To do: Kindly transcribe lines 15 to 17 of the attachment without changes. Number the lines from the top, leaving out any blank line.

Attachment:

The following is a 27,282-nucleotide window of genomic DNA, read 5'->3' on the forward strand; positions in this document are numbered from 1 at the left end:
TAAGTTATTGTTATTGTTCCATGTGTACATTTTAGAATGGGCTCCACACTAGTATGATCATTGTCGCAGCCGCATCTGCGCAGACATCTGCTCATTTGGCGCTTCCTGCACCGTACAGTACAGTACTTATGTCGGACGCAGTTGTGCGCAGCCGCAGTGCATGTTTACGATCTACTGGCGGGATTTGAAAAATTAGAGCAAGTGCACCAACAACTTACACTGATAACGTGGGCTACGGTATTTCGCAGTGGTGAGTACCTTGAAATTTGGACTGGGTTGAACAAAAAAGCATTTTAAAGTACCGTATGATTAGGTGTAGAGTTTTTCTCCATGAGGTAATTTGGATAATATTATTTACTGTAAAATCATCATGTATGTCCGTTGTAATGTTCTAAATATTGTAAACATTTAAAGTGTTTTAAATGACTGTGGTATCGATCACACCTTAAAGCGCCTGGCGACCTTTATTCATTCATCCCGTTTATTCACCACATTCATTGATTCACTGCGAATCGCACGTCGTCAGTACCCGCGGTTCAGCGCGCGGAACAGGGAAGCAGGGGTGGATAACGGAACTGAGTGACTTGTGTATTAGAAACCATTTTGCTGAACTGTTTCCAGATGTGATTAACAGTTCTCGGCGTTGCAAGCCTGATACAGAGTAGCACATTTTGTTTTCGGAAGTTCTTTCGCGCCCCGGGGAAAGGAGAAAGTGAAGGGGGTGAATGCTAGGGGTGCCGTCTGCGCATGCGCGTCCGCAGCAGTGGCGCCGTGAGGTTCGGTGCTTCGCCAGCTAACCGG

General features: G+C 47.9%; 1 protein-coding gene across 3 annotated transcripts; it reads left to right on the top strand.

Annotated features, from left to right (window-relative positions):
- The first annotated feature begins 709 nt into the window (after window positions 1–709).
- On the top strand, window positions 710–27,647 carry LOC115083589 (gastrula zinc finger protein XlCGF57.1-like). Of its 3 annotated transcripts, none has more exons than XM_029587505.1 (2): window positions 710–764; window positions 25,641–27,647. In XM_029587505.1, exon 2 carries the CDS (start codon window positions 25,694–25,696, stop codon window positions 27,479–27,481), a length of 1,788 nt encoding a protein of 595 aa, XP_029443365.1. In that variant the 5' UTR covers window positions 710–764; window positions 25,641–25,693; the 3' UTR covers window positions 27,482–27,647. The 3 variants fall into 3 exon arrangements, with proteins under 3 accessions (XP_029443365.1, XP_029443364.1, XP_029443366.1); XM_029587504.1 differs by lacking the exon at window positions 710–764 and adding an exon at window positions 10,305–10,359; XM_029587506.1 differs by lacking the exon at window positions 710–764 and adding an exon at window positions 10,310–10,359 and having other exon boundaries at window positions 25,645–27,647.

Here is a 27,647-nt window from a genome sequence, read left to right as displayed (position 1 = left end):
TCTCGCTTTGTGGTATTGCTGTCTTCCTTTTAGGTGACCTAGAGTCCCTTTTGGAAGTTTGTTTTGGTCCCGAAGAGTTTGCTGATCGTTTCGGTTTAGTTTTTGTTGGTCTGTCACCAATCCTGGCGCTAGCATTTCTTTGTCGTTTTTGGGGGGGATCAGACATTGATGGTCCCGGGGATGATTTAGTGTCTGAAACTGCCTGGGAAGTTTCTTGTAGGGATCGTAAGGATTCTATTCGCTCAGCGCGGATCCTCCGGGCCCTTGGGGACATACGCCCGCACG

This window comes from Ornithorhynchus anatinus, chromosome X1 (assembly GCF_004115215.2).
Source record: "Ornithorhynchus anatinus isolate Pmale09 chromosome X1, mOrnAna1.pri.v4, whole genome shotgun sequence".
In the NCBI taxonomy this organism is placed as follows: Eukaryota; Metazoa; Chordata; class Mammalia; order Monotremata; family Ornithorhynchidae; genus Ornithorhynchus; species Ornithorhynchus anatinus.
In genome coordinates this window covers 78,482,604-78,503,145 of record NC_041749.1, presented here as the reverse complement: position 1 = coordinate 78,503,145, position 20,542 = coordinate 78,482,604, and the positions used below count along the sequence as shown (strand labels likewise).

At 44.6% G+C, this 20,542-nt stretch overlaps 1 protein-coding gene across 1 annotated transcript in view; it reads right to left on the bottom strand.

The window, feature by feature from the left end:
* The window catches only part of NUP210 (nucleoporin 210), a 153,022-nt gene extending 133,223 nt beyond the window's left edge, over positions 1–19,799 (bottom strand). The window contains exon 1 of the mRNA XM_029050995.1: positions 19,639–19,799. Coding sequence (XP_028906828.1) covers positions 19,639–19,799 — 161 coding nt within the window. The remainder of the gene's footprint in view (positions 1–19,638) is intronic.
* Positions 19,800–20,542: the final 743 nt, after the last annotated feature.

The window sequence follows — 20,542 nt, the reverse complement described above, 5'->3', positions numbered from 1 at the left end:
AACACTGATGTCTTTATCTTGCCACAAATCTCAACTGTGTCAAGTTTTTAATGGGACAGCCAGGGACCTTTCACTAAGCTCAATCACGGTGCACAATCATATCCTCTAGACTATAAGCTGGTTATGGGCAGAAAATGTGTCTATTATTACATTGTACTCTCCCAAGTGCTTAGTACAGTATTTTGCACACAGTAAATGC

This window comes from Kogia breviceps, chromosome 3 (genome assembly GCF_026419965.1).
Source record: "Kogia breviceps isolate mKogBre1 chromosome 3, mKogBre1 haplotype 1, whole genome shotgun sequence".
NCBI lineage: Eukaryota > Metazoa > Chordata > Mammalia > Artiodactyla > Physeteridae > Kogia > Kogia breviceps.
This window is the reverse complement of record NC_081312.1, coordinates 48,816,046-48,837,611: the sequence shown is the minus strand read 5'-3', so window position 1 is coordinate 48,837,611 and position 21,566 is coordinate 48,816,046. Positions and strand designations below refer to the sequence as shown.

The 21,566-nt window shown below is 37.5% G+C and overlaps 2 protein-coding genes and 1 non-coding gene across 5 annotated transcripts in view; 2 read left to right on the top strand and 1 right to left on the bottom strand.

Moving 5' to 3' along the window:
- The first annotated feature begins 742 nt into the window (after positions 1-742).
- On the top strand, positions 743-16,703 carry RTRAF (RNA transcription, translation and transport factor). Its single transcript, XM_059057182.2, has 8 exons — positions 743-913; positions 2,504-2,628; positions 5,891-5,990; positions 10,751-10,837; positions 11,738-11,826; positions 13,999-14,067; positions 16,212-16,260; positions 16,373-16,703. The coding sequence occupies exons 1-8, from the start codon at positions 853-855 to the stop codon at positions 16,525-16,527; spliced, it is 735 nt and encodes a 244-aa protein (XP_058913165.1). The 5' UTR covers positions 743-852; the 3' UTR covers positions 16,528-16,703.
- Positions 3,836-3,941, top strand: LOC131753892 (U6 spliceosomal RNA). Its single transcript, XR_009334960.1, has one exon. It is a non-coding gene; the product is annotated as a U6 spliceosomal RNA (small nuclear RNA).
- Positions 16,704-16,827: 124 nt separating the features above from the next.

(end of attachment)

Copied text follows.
* The window catches only part of NUP210 (nucleoporin 210), a 153,022-nt gene extending 133,223 nt beyond the window's left edge, over positions 1–19,799 (bottom strand). The window contains exon 1 of the mRNA XM_029050995.1: positions 19,639–19,799. Coding sequence (XP_028906828.1) covers positions 19,639–19,799 — 161 coding nt within the window. The remainder of the gene's footprint in view (positions 1–19,638) is intronic.
* Positions 19,800–20,542: the final 743 nt, after the last annotated feature.

The window sequence follows — 20,542 nt, the reverse complement described above, 5'->3', positions numbered from 1 at the left end: